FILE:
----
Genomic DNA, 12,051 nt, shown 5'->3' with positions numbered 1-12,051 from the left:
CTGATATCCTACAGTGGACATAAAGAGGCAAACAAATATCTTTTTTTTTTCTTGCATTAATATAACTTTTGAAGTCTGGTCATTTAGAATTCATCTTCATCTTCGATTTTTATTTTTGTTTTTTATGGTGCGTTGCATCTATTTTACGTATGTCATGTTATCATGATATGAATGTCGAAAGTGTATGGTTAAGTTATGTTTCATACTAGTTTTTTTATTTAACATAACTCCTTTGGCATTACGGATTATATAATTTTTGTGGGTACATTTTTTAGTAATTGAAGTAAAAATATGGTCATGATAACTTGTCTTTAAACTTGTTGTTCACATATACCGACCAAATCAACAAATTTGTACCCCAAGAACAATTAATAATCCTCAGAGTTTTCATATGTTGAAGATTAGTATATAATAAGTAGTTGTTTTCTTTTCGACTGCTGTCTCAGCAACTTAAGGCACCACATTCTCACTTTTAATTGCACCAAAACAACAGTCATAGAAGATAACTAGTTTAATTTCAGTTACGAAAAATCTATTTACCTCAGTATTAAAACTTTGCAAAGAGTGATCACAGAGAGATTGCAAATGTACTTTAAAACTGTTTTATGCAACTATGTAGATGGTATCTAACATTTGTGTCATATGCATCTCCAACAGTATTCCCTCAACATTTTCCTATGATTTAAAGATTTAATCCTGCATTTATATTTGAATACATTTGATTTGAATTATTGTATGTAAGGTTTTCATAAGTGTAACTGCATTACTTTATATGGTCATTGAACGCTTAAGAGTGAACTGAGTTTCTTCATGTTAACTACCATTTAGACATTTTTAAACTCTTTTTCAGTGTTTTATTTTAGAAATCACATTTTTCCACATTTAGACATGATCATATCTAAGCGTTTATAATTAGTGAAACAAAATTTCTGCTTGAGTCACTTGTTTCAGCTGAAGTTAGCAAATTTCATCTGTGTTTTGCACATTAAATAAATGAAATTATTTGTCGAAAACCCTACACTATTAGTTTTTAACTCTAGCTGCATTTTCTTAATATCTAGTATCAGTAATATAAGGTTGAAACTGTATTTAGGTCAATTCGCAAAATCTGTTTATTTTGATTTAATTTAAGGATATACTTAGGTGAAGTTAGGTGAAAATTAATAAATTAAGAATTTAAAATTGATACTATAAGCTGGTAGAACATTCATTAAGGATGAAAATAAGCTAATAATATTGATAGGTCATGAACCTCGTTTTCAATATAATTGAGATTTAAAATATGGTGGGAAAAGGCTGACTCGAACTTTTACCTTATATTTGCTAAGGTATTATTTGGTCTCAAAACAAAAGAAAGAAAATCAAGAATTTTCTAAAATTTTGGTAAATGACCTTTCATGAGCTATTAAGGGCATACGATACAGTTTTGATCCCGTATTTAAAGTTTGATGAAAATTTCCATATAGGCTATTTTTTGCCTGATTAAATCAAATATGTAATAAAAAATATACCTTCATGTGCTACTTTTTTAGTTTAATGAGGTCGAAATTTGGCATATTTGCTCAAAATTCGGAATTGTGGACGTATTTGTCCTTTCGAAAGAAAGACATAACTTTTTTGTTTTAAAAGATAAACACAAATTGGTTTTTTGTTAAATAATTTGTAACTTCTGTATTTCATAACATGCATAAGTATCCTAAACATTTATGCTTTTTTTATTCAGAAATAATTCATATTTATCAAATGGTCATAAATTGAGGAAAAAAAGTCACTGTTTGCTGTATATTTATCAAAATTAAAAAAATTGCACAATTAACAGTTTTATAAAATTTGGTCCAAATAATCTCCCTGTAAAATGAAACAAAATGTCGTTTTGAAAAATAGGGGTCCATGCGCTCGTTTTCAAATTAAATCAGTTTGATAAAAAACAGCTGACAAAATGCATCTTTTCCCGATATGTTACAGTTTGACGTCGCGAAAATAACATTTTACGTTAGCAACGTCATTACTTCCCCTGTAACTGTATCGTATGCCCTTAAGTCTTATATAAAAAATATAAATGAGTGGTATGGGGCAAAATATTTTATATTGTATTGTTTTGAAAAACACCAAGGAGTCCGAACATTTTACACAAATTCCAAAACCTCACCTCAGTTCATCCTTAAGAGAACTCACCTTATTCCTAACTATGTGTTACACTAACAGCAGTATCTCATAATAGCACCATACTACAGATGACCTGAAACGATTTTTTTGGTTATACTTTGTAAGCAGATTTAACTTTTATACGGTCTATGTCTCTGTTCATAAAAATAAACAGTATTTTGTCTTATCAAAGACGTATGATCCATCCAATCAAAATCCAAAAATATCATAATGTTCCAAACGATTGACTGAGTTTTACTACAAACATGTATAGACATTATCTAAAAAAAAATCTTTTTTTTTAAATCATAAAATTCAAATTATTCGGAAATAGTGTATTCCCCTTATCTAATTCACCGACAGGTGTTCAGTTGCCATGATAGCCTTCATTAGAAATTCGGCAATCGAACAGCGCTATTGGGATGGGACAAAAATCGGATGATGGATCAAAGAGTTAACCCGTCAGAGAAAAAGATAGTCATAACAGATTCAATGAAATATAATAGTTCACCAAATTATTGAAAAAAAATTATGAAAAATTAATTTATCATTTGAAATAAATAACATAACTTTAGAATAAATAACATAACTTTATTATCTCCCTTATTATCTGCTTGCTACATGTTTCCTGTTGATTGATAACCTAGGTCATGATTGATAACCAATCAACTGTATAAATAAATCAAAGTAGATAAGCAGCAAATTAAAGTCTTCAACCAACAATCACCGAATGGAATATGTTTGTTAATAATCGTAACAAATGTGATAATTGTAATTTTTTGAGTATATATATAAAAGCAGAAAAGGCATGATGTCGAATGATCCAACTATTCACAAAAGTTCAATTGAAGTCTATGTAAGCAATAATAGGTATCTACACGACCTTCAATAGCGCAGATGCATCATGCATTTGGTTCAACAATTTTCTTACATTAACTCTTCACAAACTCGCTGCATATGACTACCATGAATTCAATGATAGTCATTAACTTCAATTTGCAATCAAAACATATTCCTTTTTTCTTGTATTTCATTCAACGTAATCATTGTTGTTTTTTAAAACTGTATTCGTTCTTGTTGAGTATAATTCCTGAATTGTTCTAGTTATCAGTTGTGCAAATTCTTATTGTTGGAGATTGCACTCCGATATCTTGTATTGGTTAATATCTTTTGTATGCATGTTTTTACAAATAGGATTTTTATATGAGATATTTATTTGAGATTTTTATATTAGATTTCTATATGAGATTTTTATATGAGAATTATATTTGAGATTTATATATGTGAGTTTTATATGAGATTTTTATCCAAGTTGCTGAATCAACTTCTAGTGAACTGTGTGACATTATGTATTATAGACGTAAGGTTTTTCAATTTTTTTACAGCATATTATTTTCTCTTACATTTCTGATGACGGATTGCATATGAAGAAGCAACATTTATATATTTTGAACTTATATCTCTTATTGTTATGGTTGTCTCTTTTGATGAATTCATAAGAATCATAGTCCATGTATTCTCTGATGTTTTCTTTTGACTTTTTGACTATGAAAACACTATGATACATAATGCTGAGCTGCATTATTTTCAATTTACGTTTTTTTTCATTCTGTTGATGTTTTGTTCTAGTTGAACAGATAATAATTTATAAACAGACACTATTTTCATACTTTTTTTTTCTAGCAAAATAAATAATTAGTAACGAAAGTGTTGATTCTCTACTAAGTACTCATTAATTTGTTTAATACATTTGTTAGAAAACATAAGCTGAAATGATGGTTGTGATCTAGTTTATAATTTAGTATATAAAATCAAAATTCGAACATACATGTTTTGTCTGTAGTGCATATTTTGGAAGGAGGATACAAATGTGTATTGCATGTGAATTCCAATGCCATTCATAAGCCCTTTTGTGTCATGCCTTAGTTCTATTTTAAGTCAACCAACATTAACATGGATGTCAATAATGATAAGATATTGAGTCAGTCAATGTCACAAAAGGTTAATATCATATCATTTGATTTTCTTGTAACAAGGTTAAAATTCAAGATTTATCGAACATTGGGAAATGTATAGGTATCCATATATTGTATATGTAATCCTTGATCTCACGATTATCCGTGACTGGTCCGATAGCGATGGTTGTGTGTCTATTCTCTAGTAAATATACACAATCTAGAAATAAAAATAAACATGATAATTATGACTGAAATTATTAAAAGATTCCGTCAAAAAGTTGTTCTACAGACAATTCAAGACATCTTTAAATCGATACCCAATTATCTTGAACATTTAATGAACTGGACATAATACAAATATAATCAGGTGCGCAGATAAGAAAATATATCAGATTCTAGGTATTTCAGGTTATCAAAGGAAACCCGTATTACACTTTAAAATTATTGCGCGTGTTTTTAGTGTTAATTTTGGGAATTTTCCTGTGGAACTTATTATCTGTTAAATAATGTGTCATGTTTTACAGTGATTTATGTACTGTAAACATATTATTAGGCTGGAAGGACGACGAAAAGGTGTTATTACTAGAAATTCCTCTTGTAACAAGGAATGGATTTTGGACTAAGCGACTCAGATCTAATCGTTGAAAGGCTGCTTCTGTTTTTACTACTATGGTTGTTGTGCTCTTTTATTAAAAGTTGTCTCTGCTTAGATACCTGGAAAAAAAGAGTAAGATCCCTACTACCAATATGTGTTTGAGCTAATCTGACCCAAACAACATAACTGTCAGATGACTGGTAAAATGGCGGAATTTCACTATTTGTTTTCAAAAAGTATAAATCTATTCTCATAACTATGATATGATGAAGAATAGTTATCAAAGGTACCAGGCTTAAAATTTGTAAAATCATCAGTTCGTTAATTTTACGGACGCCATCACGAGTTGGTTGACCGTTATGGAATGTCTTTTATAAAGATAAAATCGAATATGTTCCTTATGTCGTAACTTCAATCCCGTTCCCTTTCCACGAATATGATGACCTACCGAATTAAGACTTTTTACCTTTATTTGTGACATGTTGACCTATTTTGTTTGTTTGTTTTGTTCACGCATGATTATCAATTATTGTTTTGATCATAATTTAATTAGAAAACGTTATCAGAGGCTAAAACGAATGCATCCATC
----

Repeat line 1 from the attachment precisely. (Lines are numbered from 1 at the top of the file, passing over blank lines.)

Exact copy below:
Genomic DNA, 12,051 nt, shown 5'->3' with positions numbered 1-12,051 from the left: